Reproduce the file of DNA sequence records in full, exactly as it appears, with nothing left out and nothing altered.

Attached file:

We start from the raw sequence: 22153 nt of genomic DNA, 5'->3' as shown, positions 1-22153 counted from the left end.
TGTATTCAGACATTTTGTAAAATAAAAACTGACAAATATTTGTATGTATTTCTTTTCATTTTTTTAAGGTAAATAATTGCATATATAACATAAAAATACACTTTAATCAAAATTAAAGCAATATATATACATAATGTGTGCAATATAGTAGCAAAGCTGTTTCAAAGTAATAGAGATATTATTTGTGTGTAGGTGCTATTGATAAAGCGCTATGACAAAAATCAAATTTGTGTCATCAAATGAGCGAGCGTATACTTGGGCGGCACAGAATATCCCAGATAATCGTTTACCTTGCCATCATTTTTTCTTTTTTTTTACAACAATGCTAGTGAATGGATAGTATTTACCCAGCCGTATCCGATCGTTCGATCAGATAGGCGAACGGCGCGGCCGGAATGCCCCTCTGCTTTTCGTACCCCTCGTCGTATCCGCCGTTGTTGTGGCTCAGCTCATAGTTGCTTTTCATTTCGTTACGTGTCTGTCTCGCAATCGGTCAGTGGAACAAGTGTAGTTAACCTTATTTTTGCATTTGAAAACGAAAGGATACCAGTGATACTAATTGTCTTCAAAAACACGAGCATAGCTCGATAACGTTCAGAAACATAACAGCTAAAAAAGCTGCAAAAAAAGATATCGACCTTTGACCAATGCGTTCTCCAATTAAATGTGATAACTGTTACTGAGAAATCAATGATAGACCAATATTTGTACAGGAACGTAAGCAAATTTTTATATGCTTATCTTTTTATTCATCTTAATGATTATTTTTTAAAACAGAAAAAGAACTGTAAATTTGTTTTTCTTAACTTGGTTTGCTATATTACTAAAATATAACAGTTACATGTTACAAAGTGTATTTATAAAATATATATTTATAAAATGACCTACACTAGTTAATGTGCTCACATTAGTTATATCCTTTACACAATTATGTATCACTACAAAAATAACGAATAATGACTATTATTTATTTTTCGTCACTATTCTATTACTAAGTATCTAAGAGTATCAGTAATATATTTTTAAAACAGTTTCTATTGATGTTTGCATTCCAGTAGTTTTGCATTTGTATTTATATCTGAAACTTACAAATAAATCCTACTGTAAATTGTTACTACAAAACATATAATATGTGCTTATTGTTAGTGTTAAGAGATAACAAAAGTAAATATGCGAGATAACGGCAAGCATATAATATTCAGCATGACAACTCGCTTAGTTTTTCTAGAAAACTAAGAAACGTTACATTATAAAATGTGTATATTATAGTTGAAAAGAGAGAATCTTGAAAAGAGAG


We start from the raw sequence: 22153 nt of genomic DNA, 5'->3' as shown, positions 1-22153 counted from the left end.
TGTATTCAGACATTTTGTAAAATAAAAACTGACAAATATTTGTATGTATTTCTTTTCATTTTTTTAAGGTAAATAATTGCATATATAACATAAAAATACACTTTAATCAAAATTAAAGCAATATATATACATAATGTGTGCAATATAGTAGCAAAGCTGTTTCAAAGTAATAGAGATATTATTTGTGTGTAGGTGCTATTGATAAAGCGCTATGACAAAAATCAAATTTGTGTCATCAAATGAGCGAGCGTATACTTGGGCGGCACAGAATATCCCAGATAATCGTTTACCTTGCCATCATTTTTTCTTTTTTTTTACAACAATGCTAGTGAATGGATAGTATTTACCCAGCCGTATCCGATCGTTCGATCAGATAGGCGAACGGCGCGGCCGGAATGCCCCTCTGCTTTTCGTACCCCTCGTCGTATCCGCCGTTGTTGTGGCTCAGCTCATAGTTGCTTTTCATTTCGTTACGTGTCTGTCTCGCAATCGGTCAGTGGAACAAGTGTAGTTAACCTTATTTTTGCATTTGAAAACGAAAGGATACCAGTGATACTAATTGTCTTCAAAAACACGAGCATAGCTCGATAACGTTCAGAAACATAACAGCTAAAAAAGCTGCAAAAAAAGATATCGACCTTTGACCAATGCGTTCTCCAATTAAATGTGATAACTGTTACTGAGAAATCAATGATAGACCAATATTTGTACAGGAACGTAAGCAAATTTTTATATGCTTATCTTTTTATTCATCTTAATGATTATTTTTTAAAACAGAAAAAGAACTGTAAATTTGTTTTTCTTAACTTGGTTTGCTATATTACTAAAATATAACAGTTACATGTTACAAAGTGTATTTATAAAATATATATTTATAAAATGACCTACACTAGTTAATGTGCTCACATTAGTTATATCCTTTACACAATTATGTATCACTACAAAAATAACGAATAATGACTATTATTTATTTTTCGTCACTATTCTATTACTAAGTATCTAAGAGTATCAGTAATATATTTTTAAAACAGTTTCTATTGATGTTTGCATTCCAGTAGTTTTGCATTTGTATTTATATCTGAAACTTACAAATAAATCCTACTGTAAATTGTTACTACAAAACATATAATATGTGCTTATTGTTAGTGTTAAGAGATAACAAAAGTAAATATGCGAGATAACGGCAAGCATATAATATTCAGCATGACAACTCGCTTAGTTTTTCTAGAAAACTAAGAAACGTTACATTATAAAATGTGTATATTATAGTTGAAAAGAGAGAATCTTGAAAAGAGAG